U.N. backs Apple, calls encryption fundamental to freedom


Your iPhone will always need to be recharged everyday.
Security isn't a feature, it's a right.
Photo: Ste Smith/Cult of Mac

The United Nations is standing behind Apple in the company’s fight against the FBI over whether the federal government can compel the iPhone-maker to create a backdoor into iOS.

In a letter written in support of Apple’s case, U.N. Special Rapporteur David Kaye says that if the feds are successful, it would infringe on citizens’ right to freedom of expression.

FBI fails to make its encryption case to Congress


iPhone 5c by uveX encryption
San Bernardino shooter Syed Farook's iPhone 5c may not be running "GovtOS" anytime soon.
Photo: uveX/Pixabay

In a Congressional hearing today that included both Apple’s chief attorney and government officials, FBI head James Comey didn’t win many people over to his side.

The meeting allowed both sides to make their arguments for and against Apple creating a less secure version of the iPhone’s operating system that would allow officials to get by the password lock on a dead terrorist’s phone. And things seemed to go squarely in the company’s favor, although it was not without its caveats.

Apple’s top lawyer suffers iPad Pro failure at worst possible time


Bruce Sewell
Apple's top lawyer went back to Congress today.
Photo: House Committee on the Judiciary Hearings

Apple General Counsel Bruce Sewell suffered an iPad disaster during his appearance before the House Judiciary Committee today, and it couldn’t have happened at a worse moment.

As Sewell read his introductory statement from his iPad Pro, the Apple lawyer’s tablet appeared to crash or become unusable, forcing him to resort to his backup plan: a three-ring binder with good old paper printouts.

You can relive the incident in the video below:

Here’s what Apple’s top lawyer will tell Congress tomorrow


Tim Cook
Tim Cook and Apple aren't backing down.
Photo: Jim Merithew/Cult of Mac

Apple’s general counsel Bruce Sewell is set to appear before the House Judiciary Committee tomorrow, when he’ll go toe-to-toe with FBI Director James Comey over whether the bureau should be allowed to force Apple to create a backdoor into iOS.

Tim Cook already explained Apple’s argument against the FBI’s orders, but today the company revealed what will be Sewell’s opening remarks before Congress unloads a barrage of questions — and he’s got some pretty big questions of his own for lawmakers to consider.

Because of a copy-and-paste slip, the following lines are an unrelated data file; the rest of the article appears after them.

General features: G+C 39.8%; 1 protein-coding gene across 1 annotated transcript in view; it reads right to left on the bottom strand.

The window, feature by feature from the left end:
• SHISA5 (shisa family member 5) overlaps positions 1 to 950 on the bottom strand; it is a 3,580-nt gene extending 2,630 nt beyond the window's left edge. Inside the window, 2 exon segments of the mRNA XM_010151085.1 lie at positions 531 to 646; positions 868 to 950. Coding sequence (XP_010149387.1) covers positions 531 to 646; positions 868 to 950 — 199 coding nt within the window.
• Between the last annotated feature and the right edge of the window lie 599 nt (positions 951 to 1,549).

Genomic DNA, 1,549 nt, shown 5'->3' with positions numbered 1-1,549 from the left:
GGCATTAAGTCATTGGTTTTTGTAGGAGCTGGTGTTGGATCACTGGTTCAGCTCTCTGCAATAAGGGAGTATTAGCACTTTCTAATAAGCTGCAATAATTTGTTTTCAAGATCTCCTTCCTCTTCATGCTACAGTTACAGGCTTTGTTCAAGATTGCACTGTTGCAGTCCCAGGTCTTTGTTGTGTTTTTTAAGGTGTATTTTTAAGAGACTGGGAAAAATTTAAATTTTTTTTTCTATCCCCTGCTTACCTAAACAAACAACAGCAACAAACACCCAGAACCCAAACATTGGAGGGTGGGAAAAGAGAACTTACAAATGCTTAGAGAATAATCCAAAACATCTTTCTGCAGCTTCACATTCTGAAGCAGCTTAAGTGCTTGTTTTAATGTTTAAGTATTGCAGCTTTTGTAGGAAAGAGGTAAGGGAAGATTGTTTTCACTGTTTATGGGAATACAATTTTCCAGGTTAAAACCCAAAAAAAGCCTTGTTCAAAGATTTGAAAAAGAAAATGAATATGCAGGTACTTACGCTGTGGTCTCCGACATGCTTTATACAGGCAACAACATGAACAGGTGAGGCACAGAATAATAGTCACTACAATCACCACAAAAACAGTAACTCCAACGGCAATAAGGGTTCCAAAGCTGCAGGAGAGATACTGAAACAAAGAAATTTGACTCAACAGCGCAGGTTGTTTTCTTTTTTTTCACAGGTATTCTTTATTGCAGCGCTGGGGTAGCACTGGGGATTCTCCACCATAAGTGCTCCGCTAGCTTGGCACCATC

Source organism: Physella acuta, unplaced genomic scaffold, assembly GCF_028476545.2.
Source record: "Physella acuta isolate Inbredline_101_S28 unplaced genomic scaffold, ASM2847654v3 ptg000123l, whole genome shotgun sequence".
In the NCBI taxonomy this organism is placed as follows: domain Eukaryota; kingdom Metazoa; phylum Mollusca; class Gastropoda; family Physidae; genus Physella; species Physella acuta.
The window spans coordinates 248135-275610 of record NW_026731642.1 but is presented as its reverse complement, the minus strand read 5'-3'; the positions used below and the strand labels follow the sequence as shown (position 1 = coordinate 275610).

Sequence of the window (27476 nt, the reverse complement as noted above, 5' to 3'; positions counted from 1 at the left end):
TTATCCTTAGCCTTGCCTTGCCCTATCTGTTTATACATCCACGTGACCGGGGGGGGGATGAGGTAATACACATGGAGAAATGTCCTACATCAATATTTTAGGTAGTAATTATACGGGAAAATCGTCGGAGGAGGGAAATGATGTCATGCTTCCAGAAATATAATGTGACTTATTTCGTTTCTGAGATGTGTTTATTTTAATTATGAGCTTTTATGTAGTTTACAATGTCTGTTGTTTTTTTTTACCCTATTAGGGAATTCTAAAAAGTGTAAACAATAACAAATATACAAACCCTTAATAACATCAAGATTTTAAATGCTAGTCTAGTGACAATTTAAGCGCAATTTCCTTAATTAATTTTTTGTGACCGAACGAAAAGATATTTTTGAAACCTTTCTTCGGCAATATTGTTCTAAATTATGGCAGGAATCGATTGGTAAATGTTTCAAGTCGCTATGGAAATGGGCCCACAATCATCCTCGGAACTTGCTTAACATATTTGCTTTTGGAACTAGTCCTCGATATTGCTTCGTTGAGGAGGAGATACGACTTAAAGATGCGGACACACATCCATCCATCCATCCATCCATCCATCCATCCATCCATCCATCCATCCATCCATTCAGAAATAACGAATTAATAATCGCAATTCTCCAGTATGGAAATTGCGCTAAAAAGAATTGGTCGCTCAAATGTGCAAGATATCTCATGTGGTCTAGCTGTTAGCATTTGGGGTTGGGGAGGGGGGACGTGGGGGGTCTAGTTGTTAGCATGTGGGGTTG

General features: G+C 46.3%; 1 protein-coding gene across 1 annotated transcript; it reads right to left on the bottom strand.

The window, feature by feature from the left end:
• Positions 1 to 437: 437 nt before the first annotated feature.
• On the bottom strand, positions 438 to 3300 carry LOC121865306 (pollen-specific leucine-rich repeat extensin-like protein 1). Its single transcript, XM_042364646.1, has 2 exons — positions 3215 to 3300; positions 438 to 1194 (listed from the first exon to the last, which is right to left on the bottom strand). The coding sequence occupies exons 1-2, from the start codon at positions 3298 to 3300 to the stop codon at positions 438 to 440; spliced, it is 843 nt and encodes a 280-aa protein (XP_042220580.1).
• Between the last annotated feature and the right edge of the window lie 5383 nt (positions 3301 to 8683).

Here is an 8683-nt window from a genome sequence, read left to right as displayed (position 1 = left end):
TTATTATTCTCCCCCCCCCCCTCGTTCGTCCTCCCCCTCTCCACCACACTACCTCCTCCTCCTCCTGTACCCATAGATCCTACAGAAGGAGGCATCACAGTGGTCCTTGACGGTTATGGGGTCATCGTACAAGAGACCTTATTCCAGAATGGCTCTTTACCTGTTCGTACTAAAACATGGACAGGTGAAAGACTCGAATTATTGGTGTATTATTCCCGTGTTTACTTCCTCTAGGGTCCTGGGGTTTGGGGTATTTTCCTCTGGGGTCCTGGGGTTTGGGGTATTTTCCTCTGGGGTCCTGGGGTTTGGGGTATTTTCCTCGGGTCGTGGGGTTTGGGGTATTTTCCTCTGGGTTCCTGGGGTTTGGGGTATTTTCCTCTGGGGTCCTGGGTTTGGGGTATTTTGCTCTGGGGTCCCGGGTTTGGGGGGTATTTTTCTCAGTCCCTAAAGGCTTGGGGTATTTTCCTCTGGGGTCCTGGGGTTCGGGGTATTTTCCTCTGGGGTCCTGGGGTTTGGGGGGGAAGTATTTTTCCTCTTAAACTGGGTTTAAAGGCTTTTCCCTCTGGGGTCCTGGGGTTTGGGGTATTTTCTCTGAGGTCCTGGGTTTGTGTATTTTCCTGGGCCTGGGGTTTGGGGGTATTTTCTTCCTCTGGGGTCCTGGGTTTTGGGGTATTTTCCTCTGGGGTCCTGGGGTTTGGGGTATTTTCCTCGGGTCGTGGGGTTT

FBI is still trying to convince us that hacking iPhones is OK


iPhone 6s
Will hacking the iPhone set a precedent, or won't it?
Photo: Jim Merithew/Cult of Mac

Caution: Weasel-words ahead! FBI director James Comey today defended iPhone hacking again, this time in front of a congressional panel — saying that it was absolutely a one-off case which wouldn’t set a precedent, only to acknowledge that the verdict “will be instructive for other courts” in future.

Comey also said that he thinks this question needs to be resolved by Congress — backing up an argument that Apple has made this week.

FBI: iPhone backdoor would not set dangerous precedent, we promise


Apple's muckin' with a G here, pal!
Photo: Paramount Pictures

The director of the FBI has written an impassioned open letter to Apple, asking it to go along with the recent court order to unlock the iPhone at the center of the San Bernardino shooting investigation.

James Comey writes that the FBI, “isn’t about trying to set a precedent or send any kind of message. It is about the victims and justice.”

Check out the rest of his open letter below:

FBI director: I don’t like encryption, but I’m not a maniac


FBI director isn't too keen on Apple's security measures.
FBI director isn't too keen on Apple's security measures.
Photo: 1Password

There’s just no getting around it: FBI director James Comey isn’t a fan of encryption.

In an open letter, Comey writes that the kind of security seen on devices like the iPhone do more to hurt us than they do to help — potentially even aiding terrorist groups such as ISIS.

“I really am not a maniac (or at least my family says so),” he claims. “But my job is to try to keep people safe. In universal strong encryption, I see something that is with us already and growing every day that will inexorably affect my ability to do that job.”

FBI director ‘very concerned’ about iOS 8 privacy features


The FBI director is none too happy about iOS 8's new security measures.
The FBI director is none too happy about iOS 8's new security measures.

Almost everyone is happy about iOS 8’s recent privacy upgrade, which means that Apple can’t unlock your phone as part of an investigation. Almost everyone, that is, except for the FBI.

Speaking with reporters Thursday, FBI director James Comey described himself as “very concerned” by steps tech companies like Apple are taking to strengthen privacy on mobile devices.

“I am a huge believer in the rule of law, but I am also a believer that no one in this country is beyond the law,” Comey said. “What concerns me about this is companies marketing something expressly to allow people to place themselves above the law.”